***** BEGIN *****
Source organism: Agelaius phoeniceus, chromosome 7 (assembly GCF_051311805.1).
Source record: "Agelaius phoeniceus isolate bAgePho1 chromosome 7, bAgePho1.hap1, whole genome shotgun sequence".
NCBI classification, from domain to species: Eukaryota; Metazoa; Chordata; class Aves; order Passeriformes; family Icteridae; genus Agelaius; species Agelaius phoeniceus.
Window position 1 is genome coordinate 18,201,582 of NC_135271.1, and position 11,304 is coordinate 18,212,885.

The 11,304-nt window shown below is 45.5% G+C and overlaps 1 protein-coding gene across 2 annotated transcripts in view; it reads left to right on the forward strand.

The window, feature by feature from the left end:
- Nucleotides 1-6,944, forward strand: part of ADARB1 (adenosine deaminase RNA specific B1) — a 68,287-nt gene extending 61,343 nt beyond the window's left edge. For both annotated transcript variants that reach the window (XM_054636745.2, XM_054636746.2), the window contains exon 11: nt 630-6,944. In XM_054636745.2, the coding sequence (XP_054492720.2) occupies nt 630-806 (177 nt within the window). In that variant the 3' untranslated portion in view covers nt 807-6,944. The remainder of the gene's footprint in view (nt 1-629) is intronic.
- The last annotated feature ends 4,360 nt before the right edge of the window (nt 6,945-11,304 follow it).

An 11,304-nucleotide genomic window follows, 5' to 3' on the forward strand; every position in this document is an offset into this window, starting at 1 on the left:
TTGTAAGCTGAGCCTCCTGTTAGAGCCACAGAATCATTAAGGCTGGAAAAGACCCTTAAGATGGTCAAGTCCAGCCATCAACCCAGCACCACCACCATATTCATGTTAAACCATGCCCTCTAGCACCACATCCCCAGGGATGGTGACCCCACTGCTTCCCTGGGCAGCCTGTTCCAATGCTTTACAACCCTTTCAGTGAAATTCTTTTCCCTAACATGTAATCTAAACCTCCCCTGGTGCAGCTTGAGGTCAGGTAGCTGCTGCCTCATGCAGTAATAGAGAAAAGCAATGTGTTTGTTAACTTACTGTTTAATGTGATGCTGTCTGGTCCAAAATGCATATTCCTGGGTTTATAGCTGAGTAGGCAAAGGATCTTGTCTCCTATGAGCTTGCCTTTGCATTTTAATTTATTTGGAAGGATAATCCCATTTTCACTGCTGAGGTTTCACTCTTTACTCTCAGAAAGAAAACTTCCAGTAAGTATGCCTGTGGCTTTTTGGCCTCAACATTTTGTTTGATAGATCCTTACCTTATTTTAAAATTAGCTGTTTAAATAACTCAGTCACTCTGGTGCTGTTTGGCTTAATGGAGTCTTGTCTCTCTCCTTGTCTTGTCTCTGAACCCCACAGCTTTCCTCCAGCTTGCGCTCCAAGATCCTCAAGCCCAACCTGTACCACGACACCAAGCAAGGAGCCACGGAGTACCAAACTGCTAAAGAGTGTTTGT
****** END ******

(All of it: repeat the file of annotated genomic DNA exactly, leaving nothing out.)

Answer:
Source organism: Agelaius phoeniceus, chromosome 7 (assembly GCF_051311805.1).
Source record: "Agelaius phoeniceus isolate bAgePho1 chromosome 7, bAgePho1.hap1, whole genome shotgun sequence".
NCBI classification, from domain to species: Eukaryota; Metazoa; Chordata; class Aves; order Passeriformes; family Icteridae; genus Agelaius; species Agelaius phoeniceus.
Window position 1 is genome coordinate 18,201,582 of NC_135271.1, and position 11,304 is coordinate 18,212,885.

The 11,304-nt window shown below is 45.5% G+C and overlaps 1 protein-coding gene across 2 annotated transcripts in view; it reads left to right on the forward strand.

The window, feature by feature from the left end:
- Nucleotides 1-6,944, forward strand: part of ADARB1 (adenosine deaminase RNA specific B1) — a 68,287-nt gene extending 61,343 nt beyond the window's left edge. For both annotated transcript variants that reach the window (XM_054636745.2, XM_054636746.2), the window contains exon 11: nt 630-6,944. In XM_054636745.2, the coding sequence (XP_054492720.2) occupies nt 630-806 (177 nt within the window). In that variant the 3' untranslated portion in view covers nt 807-6,944. The remainder of the gene's footprint in view (nt 1-629) is intronic.
- The last annotated feature ends 4,360 nt before the right edge of the window (nt 6,945-11,304 follow it).

An 11,304-nucleotide genomic window follows, 5' to 3' on the forward strand; every position in this document is an offset into this window, starting at 1 on the left:
TTGTAAGCTGAGCCTCCTGTTAGAGCCACAGAATCATTAAGGCTGGAAAAGACCCTTAAGATGGTCAAGTCCAGCCATCAACCCAGCACCACCACCATATTCATGTTAAACCATGCCCTCTAGCACCACATCCCCAGGGATGGTGACCCCACTGCTTCCCTGGGCAGCCTGTTCCAATGCTTTACAACCCTTTCAGTGAAATTCTTTTCCCTAACATGTAATCTAAACCTCCCCTGGTGCAGCTTGAGGTCAGGTAGCTGCTGCCTCATGCAGTAATAGAGAAAAGCAATGTGTTTGTTAACTTACTGTTTAATGTGATGCTGTCTGGTCCAAAATGCATATTCCTGGGTTTATAGCTGAGTAGGCAAAGGATCTTGTCTCCTATGAGCTTGCCTTTGCATTTTAATTTATTTGGAAGGATAATCCCATTTTCACTGCTGAGGTTTCACTCTTTACTCTCAGAAAGAAAACTTCCAGTAAGTATGCCTGTGGCTTTTTGGCCTCAACATTTTGTTTGATAGATCCTTACCTTATTTTAAAATTAGCTGTTTAAATAACTCAGTCACTCTGGTGCTGTTTGGCTTAATGGAGTCTTGTCTCTCTCCTTGTCTTGTCTCTGAACCCCACAGCTTTCCTCCAGCTTGCGCTCCAAGATCCTCAAGCCCAACCTGTACCACGACACCAAGCAAGGAGCCACGGAGTACCAAACTGCTAAAGAGTGTTTGT